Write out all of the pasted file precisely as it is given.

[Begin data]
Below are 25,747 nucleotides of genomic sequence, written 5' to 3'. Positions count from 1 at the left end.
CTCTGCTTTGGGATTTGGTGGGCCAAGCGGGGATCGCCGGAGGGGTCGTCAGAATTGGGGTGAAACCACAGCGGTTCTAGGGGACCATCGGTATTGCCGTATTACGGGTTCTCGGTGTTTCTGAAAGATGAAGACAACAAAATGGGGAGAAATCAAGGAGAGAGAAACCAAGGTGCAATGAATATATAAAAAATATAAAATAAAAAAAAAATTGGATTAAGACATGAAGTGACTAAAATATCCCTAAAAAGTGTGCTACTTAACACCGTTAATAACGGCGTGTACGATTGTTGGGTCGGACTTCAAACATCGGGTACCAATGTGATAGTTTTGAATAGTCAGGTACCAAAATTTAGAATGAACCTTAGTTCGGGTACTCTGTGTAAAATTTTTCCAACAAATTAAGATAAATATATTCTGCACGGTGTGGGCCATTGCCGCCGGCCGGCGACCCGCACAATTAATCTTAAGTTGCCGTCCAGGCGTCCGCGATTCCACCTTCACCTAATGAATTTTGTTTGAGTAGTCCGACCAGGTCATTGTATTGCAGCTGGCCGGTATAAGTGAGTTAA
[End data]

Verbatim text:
Below are 25,747 nucleotides of genomic sequence, written 5' to 3'. Positions count from 1 at the left end.
CTCTGCTTTGGGATTTGGTGGGCCAAGCGGGGATCGCCGGAGGGGTCGTCAGAATTGGGGTGAAACCACAGCGGTTCTAGGGGACCATCGGTATTGCCGTATTACGGGTTCTCGGTGTTTCTGAAAGATGAAGACAACAAAATGGGGAGAAATCAAGGAGAGAGAAACCAAGGTGCAATGAATATATAAAAAATATAAAATAAAAAAAAAATTGGATTAAGACATGAAGTGACTAAAATATCCCTAAAAAGTGTGCTACTTAACACCGTTAATAACGGCGTGTACGATTGTTGGGTCGGACTTCAAACATCGGGTACCAATGTGATAGTTTTGAATAGTCAGGTACCAAAATTTAGAATGAACCTTAGTTCGGGTACTCTGTGTAAAATTTTTCCAACAAATTAAGATAAATATATTCTGCACGGTGTGGGCCATTGCCGCCGGCCGGCGACCCGCACAATTAATCTTAAGTTGCCGTCCAGGCGTCCGCGATTCCACCTTCACCTAATGAATTTTGTTTGAGTAGTCCGACCAGGTCATTGTATTGCAGCTGGCCGGTATAAGTGAGTTAA